path/to/src is the directory of your application's classes. All classes should stay under this common root and should be properly namespaced for the best development, maintenance and deployment experience.

3) Methods and Variables

  • Similarly to class names, method and variable names may only contain alphanumeric characters. Numbers are permitted but are discouraged in most cases, unless they belong to a technical term. Do not use underscores, hyphens, or any other nonalphanumeric character.

  • Method and variable names should always be in camelCased. This also applies to acronyms.

  • Examples

    • Acceptable method names: encodeUsingMd5() getHtml() instead of getHTML() getJsonResponse() instead of getJSONResponse() parseXmlContent() instead ofparseXMLContent()
    • Acceptable variable names: var isGoodName var base64Encoder var xmlReader var httpServer

4) Properties

  • Class property names follow the exact same convention with methods and variables mentioned above, except the case when they are static constants.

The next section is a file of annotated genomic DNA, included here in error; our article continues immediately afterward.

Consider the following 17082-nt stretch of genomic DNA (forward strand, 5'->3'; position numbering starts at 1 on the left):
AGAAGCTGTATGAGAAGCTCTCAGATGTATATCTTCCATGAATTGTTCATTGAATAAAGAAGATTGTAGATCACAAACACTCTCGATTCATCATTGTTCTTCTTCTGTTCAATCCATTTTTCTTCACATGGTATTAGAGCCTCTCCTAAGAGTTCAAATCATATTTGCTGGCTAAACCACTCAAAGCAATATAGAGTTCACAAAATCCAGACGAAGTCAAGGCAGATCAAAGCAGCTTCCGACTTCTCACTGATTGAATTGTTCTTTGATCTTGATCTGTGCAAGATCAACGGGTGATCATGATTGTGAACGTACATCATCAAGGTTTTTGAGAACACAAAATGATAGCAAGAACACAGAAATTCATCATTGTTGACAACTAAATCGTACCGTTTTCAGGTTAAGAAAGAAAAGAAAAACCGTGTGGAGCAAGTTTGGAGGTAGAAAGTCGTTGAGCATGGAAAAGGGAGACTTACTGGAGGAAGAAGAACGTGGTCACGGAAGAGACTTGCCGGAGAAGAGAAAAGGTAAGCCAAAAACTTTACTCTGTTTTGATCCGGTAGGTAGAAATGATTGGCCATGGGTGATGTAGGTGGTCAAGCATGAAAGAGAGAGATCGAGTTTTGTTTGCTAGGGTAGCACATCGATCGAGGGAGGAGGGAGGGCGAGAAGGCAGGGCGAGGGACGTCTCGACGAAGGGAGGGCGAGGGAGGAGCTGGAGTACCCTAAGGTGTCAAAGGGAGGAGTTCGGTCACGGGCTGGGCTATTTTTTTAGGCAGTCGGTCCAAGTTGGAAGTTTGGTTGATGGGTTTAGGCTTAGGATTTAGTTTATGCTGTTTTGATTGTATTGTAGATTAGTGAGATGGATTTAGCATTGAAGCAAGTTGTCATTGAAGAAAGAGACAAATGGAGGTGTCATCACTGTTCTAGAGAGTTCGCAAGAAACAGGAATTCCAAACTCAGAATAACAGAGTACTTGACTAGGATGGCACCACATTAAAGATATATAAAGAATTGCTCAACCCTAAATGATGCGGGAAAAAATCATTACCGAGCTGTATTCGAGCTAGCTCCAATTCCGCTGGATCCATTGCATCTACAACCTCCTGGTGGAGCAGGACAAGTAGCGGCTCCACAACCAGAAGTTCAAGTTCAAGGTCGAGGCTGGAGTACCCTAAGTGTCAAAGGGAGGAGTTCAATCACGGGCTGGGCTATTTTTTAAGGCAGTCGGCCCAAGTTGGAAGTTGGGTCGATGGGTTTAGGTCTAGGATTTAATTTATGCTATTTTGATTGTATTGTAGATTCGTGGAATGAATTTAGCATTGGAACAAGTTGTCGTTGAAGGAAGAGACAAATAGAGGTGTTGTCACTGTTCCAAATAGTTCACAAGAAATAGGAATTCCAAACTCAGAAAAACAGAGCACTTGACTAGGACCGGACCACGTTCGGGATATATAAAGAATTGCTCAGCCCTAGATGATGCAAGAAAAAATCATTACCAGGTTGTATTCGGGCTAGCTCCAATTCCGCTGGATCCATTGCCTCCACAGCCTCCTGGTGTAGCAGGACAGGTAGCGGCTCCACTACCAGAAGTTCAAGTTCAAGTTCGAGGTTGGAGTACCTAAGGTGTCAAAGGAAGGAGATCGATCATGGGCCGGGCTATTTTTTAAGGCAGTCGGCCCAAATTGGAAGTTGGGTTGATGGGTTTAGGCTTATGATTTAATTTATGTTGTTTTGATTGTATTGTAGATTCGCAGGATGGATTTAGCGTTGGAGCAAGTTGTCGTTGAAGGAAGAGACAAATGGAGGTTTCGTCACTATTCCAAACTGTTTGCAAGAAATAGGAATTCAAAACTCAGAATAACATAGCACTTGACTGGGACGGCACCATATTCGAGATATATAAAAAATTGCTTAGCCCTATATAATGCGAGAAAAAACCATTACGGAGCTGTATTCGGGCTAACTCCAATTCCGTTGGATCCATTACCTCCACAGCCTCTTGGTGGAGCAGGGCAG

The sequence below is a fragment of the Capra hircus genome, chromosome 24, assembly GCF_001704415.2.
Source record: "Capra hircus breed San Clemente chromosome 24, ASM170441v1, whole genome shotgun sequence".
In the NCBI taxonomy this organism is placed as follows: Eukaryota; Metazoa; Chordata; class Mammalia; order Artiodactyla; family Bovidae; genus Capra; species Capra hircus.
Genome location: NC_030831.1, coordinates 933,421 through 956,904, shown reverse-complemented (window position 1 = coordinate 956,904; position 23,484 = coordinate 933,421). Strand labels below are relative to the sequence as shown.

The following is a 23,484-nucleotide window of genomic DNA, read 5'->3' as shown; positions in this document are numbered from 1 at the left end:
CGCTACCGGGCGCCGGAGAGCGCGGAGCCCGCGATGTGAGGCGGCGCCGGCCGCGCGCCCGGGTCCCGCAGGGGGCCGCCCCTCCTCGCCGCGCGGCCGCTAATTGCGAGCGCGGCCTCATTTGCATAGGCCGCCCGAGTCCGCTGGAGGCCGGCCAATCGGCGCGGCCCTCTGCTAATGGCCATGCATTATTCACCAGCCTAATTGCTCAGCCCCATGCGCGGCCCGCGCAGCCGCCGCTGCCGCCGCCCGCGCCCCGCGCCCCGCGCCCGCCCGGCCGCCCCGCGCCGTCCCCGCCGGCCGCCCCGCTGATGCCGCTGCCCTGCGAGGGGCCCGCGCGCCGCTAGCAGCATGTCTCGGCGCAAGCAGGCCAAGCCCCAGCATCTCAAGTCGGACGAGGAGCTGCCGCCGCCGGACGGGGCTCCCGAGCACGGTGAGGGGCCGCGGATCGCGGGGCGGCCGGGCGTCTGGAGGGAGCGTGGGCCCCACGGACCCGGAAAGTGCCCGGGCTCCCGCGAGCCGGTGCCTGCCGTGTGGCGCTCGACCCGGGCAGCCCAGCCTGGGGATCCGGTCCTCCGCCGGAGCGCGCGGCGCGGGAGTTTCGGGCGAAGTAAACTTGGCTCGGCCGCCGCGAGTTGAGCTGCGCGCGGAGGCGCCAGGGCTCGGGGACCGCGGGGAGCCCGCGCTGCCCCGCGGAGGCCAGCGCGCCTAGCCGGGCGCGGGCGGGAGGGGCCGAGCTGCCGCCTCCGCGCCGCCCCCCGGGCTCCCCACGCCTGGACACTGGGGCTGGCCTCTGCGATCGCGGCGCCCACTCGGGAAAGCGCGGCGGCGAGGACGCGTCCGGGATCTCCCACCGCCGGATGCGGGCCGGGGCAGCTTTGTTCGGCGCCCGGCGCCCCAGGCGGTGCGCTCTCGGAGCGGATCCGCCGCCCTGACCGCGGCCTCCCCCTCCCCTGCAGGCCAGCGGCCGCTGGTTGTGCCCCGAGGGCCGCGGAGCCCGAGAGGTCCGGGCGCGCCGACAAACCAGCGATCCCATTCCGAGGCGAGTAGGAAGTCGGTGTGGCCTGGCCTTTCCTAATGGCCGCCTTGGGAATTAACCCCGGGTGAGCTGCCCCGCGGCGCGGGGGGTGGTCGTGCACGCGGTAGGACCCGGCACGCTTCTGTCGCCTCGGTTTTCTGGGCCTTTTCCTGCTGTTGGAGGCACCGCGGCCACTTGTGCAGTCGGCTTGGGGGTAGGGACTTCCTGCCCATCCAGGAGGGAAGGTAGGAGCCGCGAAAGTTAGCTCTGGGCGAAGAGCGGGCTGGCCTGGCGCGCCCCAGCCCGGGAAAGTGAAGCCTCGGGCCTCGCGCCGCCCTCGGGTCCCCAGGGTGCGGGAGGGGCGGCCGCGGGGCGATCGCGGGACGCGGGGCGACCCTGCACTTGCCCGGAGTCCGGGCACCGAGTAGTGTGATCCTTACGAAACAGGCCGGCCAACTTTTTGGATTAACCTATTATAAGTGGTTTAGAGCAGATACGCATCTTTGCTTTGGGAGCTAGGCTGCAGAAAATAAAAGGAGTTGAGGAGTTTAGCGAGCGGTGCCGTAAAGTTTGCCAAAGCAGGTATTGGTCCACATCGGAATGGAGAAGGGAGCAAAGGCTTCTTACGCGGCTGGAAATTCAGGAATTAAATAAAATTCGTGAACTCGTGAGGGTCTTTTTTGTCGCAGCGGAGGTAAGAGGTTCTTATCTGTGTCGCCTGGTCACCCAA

• Static class properties that are constants should be all upper-cased. For example:

III. Hands-on

1. Declaration

1.1) The Old Way

If you have ever used any previous version of Ext JS, you are certainly familiar with Ext.extend to create a class:

var MyWindow = Ext.extend(Object, { ... });

This approach is easy to follow to create a new class that inherits from another. Other than direct inheritance, however, we didn't have a fluent API for other aspects of class creation, such as configuration, statics and mixins. We will be reviewing these items in details shortly.

Let's take a look at another example:

My.cool.Window = Ext.extend(Ext.Window, { ... });

In this example we want to namespace our new class, and make it extend from Ext.Window. There are two concerns we need to address:

  1. My.cool needs to be an existing object before we can assign Window as its property